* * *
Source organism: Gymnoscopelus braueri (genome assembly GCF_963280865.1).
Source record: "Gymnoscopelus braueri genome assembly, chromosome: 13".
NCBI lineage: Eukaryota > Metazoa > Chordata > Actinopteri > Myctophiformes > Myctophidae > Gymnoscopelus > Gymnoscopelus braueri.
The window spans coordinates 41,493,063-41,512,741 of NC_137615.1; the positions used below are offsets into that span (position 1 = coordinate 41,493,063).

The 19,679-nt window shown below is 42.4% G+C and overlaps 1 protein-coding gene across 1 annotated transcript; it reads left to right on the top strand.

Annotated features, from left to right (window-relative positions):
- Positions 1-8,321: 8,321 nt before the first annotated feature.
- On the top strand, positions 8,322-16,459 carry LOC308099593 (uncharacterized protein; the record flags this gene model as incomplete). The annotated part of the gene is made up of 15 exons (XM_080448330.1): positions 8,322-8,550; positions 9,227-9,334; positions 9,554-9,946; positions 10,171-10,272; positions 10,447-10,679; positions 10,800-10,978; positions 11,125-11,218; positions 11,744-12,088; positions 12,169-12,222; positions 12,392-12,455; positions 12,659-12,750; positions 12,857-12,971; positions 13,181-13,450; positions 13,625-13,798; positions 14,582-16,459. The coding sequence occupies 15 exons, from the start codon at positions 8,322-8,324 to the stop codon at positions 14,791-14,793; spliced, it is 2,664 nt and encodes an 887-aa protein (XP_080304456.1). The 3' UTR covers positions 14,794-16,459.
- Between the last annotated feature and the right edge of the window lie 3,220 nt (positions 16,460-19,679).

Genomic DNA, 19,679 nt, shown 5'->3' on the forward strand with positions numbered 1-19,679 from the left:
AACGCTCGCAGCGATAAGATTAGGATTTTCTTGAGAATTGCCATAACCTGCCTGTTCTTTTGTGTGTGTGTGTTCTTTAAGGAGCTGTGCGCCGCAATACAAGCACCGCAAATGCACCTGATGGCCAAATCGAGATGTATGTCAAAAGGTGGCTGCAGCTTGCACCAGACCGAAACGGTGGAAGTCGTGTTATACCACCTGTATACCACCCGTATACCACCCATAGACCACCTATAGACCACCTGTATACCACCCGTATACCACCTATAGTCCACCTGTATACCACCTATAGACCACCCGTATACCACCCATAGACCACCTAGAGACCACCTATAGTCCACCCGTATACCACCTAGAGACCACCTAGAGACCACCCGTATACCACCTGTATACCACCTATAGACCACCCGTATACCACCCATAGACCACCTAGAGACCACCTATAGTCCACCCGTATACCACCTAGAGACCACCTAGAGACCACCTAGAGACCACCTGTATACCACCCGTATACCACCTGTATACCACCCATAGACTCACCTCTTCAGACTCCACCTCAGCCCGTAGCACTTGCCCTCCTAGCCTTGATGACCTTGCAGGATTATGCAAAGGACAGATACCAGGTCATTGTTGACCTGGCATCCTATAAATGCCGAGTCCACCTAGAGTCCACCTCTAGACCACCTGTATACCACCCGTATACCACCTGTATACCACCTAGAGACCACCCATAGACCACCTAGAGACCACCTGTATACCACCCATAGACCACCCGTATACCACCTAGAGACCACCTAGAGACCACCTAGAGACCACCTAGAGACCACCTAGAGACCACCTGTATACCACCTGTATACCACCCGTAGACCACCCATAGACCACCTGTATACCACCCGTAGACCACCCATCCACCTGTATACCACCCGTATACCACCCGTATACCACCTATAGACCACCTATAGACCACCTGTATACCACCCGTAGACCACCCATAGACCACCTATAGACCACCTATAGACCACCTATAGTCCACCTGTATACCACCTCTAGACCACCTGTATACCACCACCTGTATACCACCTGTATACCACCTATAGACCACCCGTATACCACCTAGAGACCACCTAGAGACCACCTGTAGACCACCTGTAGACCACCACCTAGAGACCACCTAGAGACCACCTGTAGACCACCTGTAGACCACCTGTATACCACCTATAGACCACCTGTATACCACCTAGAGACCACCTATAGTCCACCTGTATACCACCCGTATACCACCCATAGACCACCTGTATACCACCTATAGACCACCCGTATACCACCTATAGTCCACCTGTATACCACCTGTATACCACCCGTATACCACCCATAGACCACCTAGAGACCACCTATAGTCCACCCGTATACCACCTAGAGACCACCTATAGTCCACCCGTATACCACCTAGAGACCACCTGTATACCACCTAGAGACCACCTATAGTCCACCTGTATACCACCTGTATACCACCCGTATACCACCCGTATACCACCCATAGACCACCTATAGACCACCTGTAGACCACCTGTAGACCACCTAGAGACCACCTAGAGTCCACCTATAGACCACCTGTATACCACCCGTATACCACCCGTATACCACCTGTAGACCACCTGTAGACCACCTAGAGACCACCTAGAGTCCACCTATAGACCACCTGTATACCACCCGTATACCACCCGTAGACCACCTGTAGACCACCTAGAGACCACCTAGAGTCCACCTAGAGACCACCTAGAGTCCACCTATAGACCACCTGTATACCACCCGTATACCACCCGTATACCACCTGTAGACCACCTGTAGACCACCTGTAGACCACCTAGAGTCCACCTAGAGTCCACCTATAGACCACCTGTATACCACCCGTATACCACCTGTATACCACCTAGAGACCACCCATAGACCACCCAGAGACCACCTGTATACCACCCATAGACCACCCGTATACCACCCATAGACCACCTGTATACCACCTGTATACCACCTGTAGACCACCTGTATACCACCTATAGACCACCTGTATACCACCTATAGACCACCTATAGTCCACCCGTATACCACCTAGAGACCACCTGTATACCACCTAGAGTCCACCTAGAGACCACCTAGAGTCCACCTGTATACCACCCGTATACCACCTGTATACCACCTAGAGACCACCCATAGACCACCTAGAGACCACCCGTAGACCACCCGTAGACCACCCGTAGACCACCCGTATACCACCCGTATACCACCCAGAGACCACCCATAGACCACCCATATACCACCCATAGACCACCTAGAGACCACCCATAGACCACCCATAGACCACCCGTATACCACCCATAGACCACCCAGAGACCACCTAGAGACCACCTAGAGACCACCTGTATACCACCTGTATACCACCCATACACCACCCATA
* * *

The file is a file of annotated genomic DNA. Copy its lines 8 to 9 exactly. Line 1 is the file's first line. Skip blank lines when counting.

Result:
- On the top strand, positions 8,322-16,459 carry LOC308099593 (uncharacterized protein; the record flags this gene model as incomplete). The annotated part of the gene is made up of 15 exons (XM_080448330.1): positions 8,322-8,550; positions 9,227-9,334; positions 9,554-9,946; positions 10,171-10,272; positions 10,447-10,679; positions 10,800-10,978; positions 11,125-11,218; positions 11,744-12,088; positions 12,169-12,222; positions 12,392-12,455; positions 12,659-12,750; positions 12,857-12,971; positions 13,181-13,450; positions 13,625-13,798; positions 14,582-16,459. The coding sequence occupies 15 exons, from the start codon at positions 8,322-8,324 to the stop codon at positions 14,791-14,793; spliced, it is 2,664 nt and encodes an 887-aa protein (XP_080304456.1). The 3' UTR covers positions 14,794-16,459.
- Between the last annotated feature and the right edge of the window lie 3,220 nt (positions 16,460-19,679).